In the past seven years of my son's life, I've learned a lot about tolerance. However, not in terms of tolerating my son but in tolerating other people who don't take the time to understand him. I can understand ignorance but refuse to accept individuals that surpass ignorance to a level of stupidity, to the point of cruelty. Through my son, I've experienced prejudice towards him and others like him. Those of you who feel that prejudice no longer exists are living in a world outside of my reality.

 I've come to understand that each of us has our own definition of "normal". My families "normal" revolves around Austin, and his disability. That's what life has given us.

 I've discovered many things that are important in life. It's just as important to laugh as it is to cry. Both will heal you from the inside out. It's important to not lose hope; sometimes hope is the only constant. It's important to give more than you take, in doing so you can help others along the way. It's important to share experiences, successes and failures, so others may learn from them.

 To many outsiders, my life might seem awkward, difficult, tiresome and possibly sad. However, they don't know what I know, I'm special and so is my son.


I'm thankful that I decided not to wallow in sorrow, to not forsake who I was before the diagnosis but to build upon it, slightly modifying my dance card. hugs

by Group Owner on Feb. 21, 2010 at 4:24 PM

Everyone of your stories made the hair on my neck stand up. How awesome to find so much good from something that was so devastating when first diagnosed. This Thursday I picked Lane up from his little special class, brought him home. As always he was hungry as a bear, filled his belly, then out to the tire swing he ran. I sat & watched him for quite sometime. As I was sitting there, I was wondering why my back had to hurt so bad all the time (Kidney disease) I've had to deal with for over 20 years, I was starring out in the wild blue when I felt this arm go around my neck & he planted a big kiss on the top of my head. I forgot about my back hurting & went on to play with him. It's the little things like this, that before Autism, I took for granted.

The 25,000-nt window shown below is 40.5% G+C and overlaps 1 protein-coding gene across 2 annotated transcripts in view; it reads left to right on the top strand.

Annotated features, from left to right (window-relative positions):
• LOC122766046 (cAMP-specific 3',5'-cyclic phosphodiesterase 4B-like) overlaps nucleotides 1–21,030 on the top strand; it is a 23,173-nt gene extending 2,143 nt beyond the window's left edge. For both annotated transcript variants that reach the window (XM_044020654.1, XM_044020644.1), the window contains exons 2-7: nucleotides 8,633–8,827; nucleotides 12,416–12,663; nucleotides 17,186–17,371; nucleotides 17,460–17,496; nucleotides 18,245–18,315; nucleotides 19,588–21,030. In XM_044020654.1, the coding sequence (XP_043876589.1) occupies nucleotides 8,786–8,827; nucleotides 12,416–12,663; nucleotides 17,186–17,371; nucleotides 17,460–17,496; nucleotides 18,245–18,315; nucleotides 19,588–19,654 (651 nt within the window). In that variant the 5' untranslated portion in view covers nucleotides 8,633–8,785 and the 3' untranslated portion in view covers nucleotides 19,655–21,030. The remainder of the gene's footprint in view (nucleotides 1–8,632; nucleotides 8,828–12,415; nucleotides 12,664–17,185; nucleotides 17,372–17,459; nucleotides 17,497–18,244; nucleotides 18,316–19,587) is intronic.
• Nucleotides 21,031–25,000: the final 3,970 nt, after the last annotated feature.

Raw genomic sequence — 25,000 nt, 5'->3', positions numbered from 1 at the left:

by Member on Feb. 22, 2010 at 10:19 AM

Autism has taught me:

--that there is much more going on behind what is seen of a family in public 

--compassion for parents with "difficult" children

--a new perspective on life in general

--how to control my judgements, my feelings, my reactions extended to those outside of the spectrum

--to embrace my life as it is and give up some 'wing it' make more really, truly, genuinely and wholly enjoy those times when we are all smiling

--that I could be a much better mother than I ever thought possible

by Member on Feb. 22, 2010 at 10:45 AM

Having a child with Autism has helped me to quit judging a parent whose child does not behave while in a store. I'm guilty of being one of those people who judged misbehaving children. Now I feel more comfortable approaching a disabled person. Since my daughter's autism diagnosis, I'm more aware of what Autism is and in the process helping others know it as well. My daughter has taught me not to take things for granted. Every little progress she makes no matter how small it is, brings me joy knowing that Autism is treatable. I always tell myself that God still has a purpose and plan for her life. Everything in God's timing!!!!

Choy Randolph

by Member on Feb. 22, 2010 at 11:04 AM

Autism has taught us:



---To slow and appreciate every day

---That our son is unique

---That our son just happens to have Autism NOT the other way around

---That our son is gift (even though, there are days he can be extremely difficult)


pregnancy week by week